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OlivesSophie and Michael are expecting their second child in a couple of months, who will be a brother or sister to their daughter Mary. If it’s a boy, he will be named Harry, which is a family name, but girls names have proved harder to decide upon. Sophie and Michael’s surname begins with a hard C and ends in an OH sound eg Carrow, and they are hoping to use family name May in the middle, but for the right name they could change it.

Sophie and Michael’s Name List

  • Olive – this is their first choice, but Sophie is worried it could become too popular in the future
  • Alice – a name both of them like
  • Tabitha – Lucy’s choice
  • Gertrude – Lucy’s choice; a family name
  • Annabelle – Michael’s choice

Names Rejected

  • Matilda and Millicent – don’t want another name starting with M
  • Cate – really like it, but doesn’t match with surname

Sophie is very concerned about popularity, and definitely wouldn’t consider any name in the Top 20. She loves that she has has never met another little Mary. They are looking for a name which is original, but not too “out there”; ideally an under-the-radar classic which is clunky, currently under-used, and enduring. They prefer shorter names which can’t be abbreviated to a diminutive form.

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Your Name List


This is a spunky little name which sounds nice with your surname and would make an adorable sister for Mary. No wonder it’s your favourite choice! Realistically, if you had an Olive she would be statistically unlikely to share her classroom with anyone else of that name, but I can see you might be worried about future popularity.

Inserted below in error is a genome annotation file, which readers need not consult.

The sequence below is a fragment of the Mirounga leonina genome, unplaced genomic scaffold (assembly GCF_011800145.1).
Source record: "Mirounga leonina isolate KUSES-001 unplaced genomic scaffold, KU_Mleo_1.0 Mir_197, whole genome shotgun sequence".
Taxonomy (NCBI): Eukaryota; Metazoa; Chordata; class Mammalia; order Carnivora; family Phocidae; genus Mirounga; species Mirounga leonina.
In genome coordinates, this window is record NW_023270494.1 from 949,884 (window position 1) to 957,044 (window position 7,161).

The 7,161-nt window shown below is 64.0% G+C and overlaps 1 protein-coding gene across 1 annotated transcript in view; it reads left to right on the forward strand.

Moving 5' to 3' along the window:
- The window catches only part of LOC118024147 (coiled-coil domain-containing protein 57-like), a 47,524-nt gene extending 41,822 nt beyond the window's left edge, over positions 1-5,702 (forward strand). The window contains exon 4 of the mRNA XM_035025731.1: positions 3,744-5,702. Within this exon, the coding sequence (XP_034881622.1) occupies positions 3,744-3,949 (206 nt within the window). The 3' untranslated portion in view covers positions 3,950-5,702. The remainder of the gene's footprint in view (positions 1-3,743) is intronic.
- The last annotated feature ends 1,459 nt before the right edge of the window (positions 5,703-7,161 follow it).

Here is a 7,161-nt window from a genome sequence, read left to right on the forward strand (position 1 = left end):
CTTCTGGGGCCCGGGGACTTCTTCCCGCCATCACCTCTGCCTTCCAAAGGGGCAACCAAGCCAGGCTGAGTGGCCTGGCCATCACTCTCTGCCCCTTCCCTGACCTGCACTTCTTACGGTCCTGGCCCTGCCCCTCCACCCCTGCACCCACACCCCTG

A pretty classic which isn’t even in the Top 50 in your area, and rising sedately in popularity. I’m crazy about Mary and Alice as sisters, and if you decided that Olive was too “risky” a choice for you, despite being more popular, Alice would probably be safer.


Very cute name which I think would be an excellent choice. If popularity is a real concern, then Tabitha is very under-used, and likely to remain so.


I think Gertrude would be quite a hip choice, and Mary and Gertrude definitely make an old-style name set. Gertrude is easily shortened to Gertie or Trudy though.


Very pretty and feminine, and now losing popularity rather than gaining. I would prefer the Scottish Annabel spelling with your surname though, and Mary and Annabel somehow feels a better match than Mary and Annabelle. I read on Nameberry somewhere that men prefer Annabelle though!

Other Names You Might Like


A simple vintage name which has just rejoined the charts, and has the same V sound as Olive. If Olive has gone from hip to fashionable, Vera still feels like it’s at the hip phase.


A similar sound and feel to Alice, but more fashionable and much less popular (although rising nicely). I like Mary and Florence together, and I think this sounds fantastic with your surname. Florence does lend itself to several nicknames though.


Reminds me of Tabitha – both three-syllable clunky-stylish Biblical names with animal-related meanings that joined the charts in the 1960s and have never made the Top 100. Neither of them have an obvious nickname either.